In part 2, Williams described how C.S. Lewis understood “myth” and how it could speak truth in ways that history and science fall short. Today, we examine how Lewis understood the doctrine of the Fall.
In his lengthiest treatment of the Christian doctrine of the Fall—the fifth chapter of his book The Problem of Pain—Lewis makes it quite clear that he takes the Eden story, as he takes the first chapter of Genesis, to be sacred “mythology.” It is worthy of reverence, contemplation, theological reflection, even, in a sense, belief, but is not, in his estimation, strictly historical. Genesis 2-3 narrates deep truths about the human condition but not necessarily historical facts about the first humans:
The story in Genesis is a story (full of the deepest suggestion) about a magic apple of knowledge; but in the developed doctrine [of the Fall] the inherent magic apple has quite dropped out of sight, and the story is simply one of disobedience. I have the deepest respect even for Pagan myths, still more for myths in Holy Scripture. I therefore do not doubt that the version which emphasises the magic apple, and brings together the trees of life and knowledge, contains a deeper and subtler truth than the version which makes the apple simply and solely a pledge of obedience. But I assume that the Holy Spirit would not have allowed the latter to grow up in the Church and win the assent of great doctors unless it also was true and useful so far as it went. It is this version which I am going to discuss, because, though I suspect the primitive version to be far more profound, I know that I, at any rate, cannot penetrate its profundities.1
Whatever its theological profundities, though, Lewis is clear that Genesis 2-3 is probably not a straightforward narrative of historical events. “What exactly happened when Man fell, we do not know,” he later writes. “We have no idea in what particular act, or series of acts, the self-contradictory, impossible wish [to be our own masters] found expression. For all I can see, it might have concerned the literal eating of a fruit, but the question is of no consequence.”2
What, then, is of consequence for Lewis, we might ask? The real story of the Fall, says Lewis, is not the surface narrative about “the magic apple,” but rather what he refers to as “the developed doctrine” of the Fall, namely the doctrine of humankind’s depraved condition:
According to [the doctrine of the Fall], man is now a horror to God and to himself and a creature ill-adapted to the universe not because God made him so but because he has made himself so by the abuse of his free will. To my mind this is the sole function of the doctrine.3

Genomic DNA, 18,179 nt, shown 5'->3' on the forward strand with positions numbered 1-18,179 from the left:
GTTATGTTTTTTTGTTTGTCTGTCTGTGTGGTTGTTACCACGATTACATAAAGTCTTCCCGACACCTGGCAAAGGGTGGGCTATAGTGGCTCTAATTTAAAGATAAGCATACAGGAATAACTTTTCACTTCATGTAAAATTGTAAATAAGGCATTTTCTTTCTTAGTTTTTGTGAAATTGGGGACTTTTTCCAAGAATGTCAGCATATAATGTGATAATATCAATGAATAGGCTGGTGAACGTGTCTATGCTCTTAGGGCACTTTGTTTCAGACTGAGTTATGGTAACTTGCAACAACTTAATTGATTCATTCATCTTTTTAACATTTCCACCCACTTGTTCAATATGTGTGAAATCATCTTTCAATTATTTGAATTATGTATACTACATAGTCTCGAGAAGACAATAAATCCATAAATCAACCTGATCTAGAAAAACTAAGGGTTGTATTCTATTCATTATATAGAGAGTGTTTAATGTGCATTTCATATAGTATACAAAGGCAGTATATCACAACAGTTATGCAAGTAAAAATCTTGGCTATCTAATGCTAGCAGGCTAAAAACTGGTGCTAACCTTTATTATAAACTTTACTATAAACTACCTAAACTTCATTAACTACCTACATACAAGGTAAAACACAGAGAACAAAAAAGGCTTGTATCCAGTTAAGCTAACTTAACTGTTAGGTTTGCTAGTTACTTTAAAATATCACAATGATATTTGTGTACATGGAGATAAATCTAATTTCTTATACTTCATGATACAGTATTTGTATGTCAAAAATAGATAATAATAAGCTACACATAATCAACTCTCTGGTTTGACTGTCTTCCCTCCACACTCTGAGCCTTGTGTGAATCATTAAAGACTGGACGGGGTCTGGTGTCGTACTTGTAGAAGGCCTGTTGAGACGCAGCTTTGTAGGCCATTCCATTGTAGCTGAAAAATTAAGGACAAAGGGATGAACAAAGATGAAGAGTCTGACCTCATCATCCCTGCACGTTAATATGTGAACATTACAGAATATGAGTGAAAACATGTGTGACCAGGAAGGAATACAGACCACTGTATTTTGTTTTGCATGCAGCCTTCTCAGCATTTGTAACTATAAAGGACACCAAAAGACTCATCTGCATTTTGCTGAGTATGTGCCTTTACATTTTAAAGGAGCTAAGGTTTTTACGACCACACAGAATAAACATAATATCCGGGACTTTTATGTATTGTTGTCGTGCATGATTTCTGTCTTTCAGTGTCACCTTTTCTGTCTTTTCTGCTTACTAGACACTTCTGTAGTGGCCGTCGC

The “sole function of the doctrine” for Lewis is to name the human condition for what it is, namely, shot through with corruption. Or, as Lewis put it in A Preface to “Paradise Lost,” “The Fall is simply and solely Disobedience—doing what you have been told not to do: and it results from Pride—from being too big for your boots, forgetting your place, thinking that you are God.” You might call this the “Mere Depravity” view of the Fall.
Throughout The Problem of Pain Lewis displays a remarkable degree of comfort with evolutionary theory, not least evolutionary accounts of human origins. A corollary of Lewis’s acceptance of evolutionary theory, of course, is that death pre-existed humanity. Lewis grasps this nettle in chapter IX of the book when he writes,
The origin of animal suffering could be traced, by earlier generations, to the Fall of man—the whole world was infected by the uncreated rebellion of Adam. This is now impossible, for we have good reason to believe that animals existed long before men. Carnivorousness, with all that it entails, is older than humanity.5
Here is not the place to go into Lewis’s postulation that Satan was responsible for animal predation. We need only note that he makes this suggestion precisely in order to show how a broadly Darwinian picture of natural history may be compatible with a broadly Christian view of the world. For some, severing the link between the Fall of man and death’s entry into the world, is anathema. But given Lewis’ mere depravity view of the Fall, this evolutionary understanding of natural history creates no real problem for Christian faith.
Moreover, for Lewis the evolutionary picture of the ascent of humankind presents no real objection to the Christian doctrine of the Fall, either:
Many people think that this proposition [that we are fallen creatures] has been proved false by modern science. “We now know,” it is said, “that so far from having fallen out of a primeval state of virtue and happiness, men have slowly risen from brutality and savagery.” There seems to me to be a complete confusion here…. If by saying that man rose from brutality you mean simply that man is physically descended from animals, I have no objection. But it does not follow that the further back you go the more brutal–in the sense of wicked or wretched–you will find man to be.6